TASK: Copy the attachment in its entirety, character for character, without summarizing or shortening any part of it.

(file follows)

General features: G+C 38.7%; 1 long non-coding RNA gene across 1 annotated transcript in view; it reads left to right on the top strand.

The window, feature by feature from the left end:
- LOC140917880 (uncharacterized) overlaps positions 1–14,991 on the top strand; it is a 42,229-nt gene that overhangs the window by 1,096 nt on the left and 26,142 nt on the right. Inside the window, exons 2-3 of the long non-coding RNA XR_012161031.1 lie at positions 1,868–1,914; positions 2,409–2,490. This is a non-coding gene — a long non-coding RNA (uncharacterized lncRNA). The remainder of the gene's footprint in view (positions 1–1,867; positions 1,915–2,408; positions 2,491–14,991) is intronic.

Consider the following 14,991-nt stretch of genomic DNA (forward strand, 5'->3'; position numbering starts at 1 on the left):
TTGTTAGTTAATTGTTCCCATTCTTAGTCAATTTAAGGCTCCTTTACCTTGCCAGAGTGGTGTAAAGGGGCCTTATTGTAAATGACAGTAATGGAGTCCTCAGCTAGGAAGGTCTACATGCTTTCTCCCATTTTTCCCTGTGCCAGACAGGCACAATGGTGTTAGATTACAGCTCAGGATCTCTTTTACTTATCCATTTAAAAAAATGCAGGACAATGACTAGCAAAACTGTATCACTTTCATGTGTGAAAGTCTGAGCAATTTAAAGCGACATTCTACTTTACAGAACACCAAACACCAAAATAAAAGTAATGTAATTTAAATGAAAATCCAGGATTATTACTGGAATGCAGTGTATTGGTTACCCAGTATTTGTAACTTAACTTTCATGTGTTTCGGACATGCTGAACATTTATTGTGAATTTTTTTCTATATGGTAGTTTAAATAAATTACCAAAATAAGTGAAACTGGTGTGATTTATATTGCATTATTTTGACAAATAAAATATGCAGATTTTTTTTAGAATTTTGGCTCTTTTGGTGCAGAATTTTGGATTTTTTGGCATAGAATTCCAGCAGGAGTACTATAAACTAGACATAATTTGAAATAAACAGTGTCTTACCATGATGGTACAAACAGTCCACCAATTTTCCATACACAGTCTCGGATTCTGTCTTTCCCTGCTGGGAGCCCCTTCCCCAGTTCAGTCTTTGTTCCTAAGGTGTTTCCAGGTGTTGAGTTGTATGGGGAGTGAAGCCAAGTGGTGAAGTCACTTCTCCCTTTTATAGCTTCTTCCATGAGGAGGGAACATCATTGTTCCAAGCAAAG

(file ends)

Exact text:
General features: G+C 38.7%; 1 long non-coding RNA gene across 1 annotated transcript in view; it reads left to right on the top strand.

The window, feature by feature from the left end:
- LOC140917880 (uncharacterized) overlaps positions 1–14,991 on the top strand; it is a 42,229-nt gene that overhangs the window by 1,096 nt on the left and 26,142 nt on the right. Inside the window, exons 2-3 of the long non-coding RNA XR_012161031.1 lie at positions 1,868–1,914; positions 2,409–2,490. This is a non-coding gene — a long non-coding RNA (uncharacterized lncRNA). The remainder of the gene's footprint in view (positions 1–1,867; positions 1,915–2,408; positions 2,491–14,991) is intronic.

Consider the following 14,991-nt stretch of genomic DNA (forward strand, 5'->3'; position numbering starts at 1 on the left):
TTGTTAGTTAATTGTTCCCATTCTTAGTCAATTTAAGGCTCCTTTACCTTGCCAGAGTGGTGTAAAGGGGCCTTATTGTAAATGACAGTAATGGAGTCCTCAGCTAGGAAGGTCTACATGCTTTCTCCCATTTTTCCCTGTGCCAGACAGGCACAATGGTGTTAGATTACAGCTCAGGATCTCTTTTACTTATCCATTTAAAAAAATGCAGGACAATGACTAGCAAAACTGTATCACTTTCATGTGTGAAAGTCTGAGCAATTTAAAGCGACATTCTACTTTACAGAACACCAAACACCAAAATAAAAGTAATGTAATTTAAATGAAAATCCAGGATTATTACTGGAATGCAGTGTATTGGTTACCCAGTATTTGTAACTTAACTTTCATGTGTTTCGGACATGCTGAACATTTATTGTGAATTTTTTTCTATATGGTAGTTTAAATAAATTACCAAAATAAGTGAAACTGGTGTGATTTATATTGCATTATTTTGACAAATAAAATATGCAGATTTTTTTTAGAATTTTGGCTCTTTTGGTGCAGAATTTTGGATTTTTTGGCATAGAATTCCAGCAGGAGTACTATAAACTAGACATAATTTGAAATAAACAGTGTCTTACCATGATGGTACAAACAGTCCACCAATTTTCCATACACAGTCTCGGATTCTGTCTTTCCCTGCTGGGAGCCCCTTCCCCAGTTCAGTCTTTGTTCCTAAGGTGTTTCCAGGTGTTGAGTTGTATGGGGAGTGAAGCCAAGTGGTGAAGTCACTTCTCCCTTTTATAGCTTCTTCCATGAGGAGGGAACATCATTGTTCCAAGCAAAG